This SAE EDGE Research Report explores the many legal issues raised by the advent of automated vehicles. While promised to bring major changes to our lives, there are significant legal challenges that have to be overcome before they can see widespread use. A century’s worth of law and regulation were written with only human drivers in mind, meaning they have to be amended before machines can take the wheel. Everything from key federal safety regulations down to local parking laws will have to shift in the face of AVs. This report undertakes an examination of the AV laws of Nevada, California, Michigan, and Arizona, along with two failed federal AV bills, to better understand how lawmakers have approached the technology. States have traditionally regulated a great deal of what happens on the road, but does that still make sense in a world with AVs? Would the nascent AV industry be able to survive in a world with fifty potential sets of rules?
Technical Paper

Integrating STPA into ISO 26262 Process for Requirement Development

2017-03-28
2017-01-0058
Developing requirements for automotive electric/electronic systems is challenging, as those systems become increasingly software-intensive. Designs must account for unintended interactions among software features, combined with unforeseen environmental factors. In addition, engineers have to iteratively make architectural tradeoffs and assign responsibilities to each component in the system to accommodate new safety requirements as they are revealed. ISO 26262 is an industry standard for the functional safety of automotive electric/electronic systems. It specifies various processes and procedures for ensuring functional safety, but does not limit the methods that can be used for hazard and safety analysis. System Theoretic Process Analysis (STPA) is a new technique for hazard analysis, in the sense that hazards are caused by unsafe interactions between components (including humans) as well as component failures and faults.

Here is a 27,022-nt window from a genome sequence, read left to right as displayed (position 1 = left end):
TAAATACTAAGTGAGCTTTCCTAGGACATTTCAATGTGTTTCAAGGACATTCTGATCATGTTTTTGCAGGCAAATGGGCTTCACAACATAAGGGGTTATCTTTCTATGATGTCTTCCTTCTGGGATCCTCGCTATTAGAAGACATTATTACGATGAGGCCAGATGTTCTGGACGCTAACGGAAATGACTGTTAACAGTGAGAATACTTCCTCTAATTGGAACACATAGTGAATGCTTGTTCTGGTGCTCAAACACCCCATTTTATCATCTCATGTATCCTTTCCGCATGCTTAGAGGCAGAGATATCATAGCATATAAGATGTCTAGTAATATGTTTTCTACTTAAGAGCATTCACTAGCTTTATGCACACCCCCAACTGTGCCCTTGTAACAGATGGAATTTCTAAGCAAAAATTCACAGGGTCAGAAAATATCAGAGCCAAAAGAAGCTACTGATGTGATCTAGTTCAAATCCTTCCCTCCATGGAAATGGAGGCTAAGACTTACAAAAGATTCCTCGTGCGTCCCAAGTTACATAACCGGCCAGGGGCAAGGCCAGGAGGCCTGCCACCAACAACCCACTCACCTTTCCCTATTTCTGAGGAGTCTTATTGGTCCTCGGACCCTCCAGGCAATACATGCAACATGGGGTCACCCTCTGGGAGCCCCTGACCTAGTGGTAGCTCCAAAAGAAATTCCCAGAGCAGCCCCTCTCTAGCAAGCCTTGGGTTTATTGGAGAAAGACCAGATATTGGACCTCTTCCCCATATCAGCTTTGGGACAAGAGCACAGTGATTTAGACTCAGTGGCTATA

Technical Paper

Adopting Aviation Safety Knowledge into the Discussions of Safe Implementation of Connected and Autonomous Road Vehicles

2021-04-06
2021-01-0074
The development of connected and autonomous vehicles (CAVs) is progressing fast. Yet, safety and standardization-related discussions are limited due to the recent nature of the sector. Despite the effort that is initiated to kick-start the study, awareness among practitioners is still low. Hence, further effort is required to stimulate this discussion. Among the available works on CAV safety, some of them take inspiration from the aviation sector that has strict safety regulations. The underlying reason is the experience that has been gained over the decades. However, the literature still lacks a thorough association between automation in aviation and the CAV from the safety perspective. As such, this paper motivates the adoption of safe-automation knowledge from aviation to facilitate safer CAV systems.
Research Report

Unsettled Issues Facing Automated Vehicles and Insurance

2020-08-05
EPR2020015